Anyone serving in China knows that one of the more vexing issues to deal with is "security." How public can / should I be about my faith? How public can/should I be about the faith and values that undergird my ministry?
Opinions and policies on this matter range from performing elaborate linguistic gymnastic routines in order to avoid all religious or Christian terminology to featuring ministry vision statements on websites and all publications.
Obviously there is no right answer; each individual and ministry must make decisions based upon their needs and situations.
Yesterday afternoon I had the opportunity of meeting with two representatives of a ministry that is looking to increase its involvement in China. We talked about strategies, building relationships with potential partner institutions, visas – all the things that need to be considered by those wishing to serve in China.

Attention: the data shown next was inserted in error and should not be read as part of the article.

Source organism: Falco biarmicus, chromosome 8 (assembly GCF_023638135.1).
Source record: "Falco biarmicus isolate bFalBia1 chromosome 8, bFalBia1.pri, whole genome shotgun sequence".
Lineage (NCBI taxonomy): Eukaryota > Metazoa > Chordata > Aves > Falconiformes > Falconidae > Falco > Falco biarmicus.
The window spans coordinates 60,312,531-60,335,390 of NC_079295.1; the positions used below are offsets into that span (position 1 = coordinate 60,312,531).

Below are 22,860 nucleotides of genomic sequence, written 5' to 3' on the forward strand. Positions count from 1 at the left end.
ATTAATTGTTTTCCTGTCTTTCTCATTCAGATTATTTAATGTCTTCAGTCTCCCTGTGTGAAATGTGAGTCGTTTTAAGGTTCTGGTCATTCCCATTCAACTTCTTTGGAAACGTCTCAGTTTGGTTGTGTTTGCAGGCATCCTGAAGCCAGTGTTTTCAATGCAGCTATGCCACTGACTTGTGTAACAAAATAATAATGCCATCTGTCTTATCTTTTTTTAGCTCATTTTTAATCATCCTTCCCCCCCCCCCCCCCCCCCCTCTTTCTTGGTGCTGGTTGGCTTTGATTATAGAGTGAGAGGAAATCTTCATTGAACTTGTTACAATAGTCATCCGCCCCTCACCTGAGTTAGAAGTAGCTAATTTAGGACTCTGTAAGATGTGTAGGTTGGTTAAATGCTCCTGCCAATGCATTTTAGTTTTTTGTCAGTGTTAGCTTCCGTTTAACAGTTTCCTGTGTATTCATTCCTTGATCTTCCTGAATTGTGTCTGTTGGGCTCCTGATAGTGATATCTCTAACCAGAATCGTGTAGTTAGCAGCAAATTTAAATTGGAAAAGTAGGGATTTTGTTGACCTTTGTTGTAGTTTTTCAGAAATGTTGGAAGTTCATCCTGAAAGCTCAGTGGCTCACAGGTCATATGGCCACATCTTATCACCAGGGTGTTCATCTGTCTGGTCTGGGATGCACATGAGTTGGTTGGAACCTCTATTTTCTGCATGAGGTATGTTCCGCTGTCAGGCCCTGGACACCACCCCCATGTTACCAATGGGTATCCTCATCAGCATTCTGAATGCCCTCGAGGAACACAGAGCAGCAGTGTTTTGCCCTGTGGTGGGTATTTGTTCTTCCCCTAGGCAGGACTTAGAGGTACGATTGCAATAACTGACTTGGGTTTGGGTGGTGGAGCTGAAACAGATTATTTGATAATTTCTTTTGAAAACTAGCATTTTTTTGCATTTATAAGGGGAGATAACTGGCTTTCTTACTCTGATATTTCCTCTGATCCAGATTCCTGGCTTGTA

Eventually, of course, we got around to this issue of security, and how to be honest about their identity without causing problems for their local partners, specifically as it relates to their website.
In the end, my advice to them was to figure out how to make their website "innocuous but not meaningless."
Finding that balance isn't always easy.
Photo Credit: Microphone by Evan Forester, on Flickr with modification
Joann Pittman is senior vice president of ChinaSource and editor of ZGBriefs. Prior to joining ChinaSource, Joann spent 28 years working in China, as an English teacher, language student, program director, and cross-cultural trainer for organizations and businesses engaged in China. She has also taught Chinese at the University... View Full Bio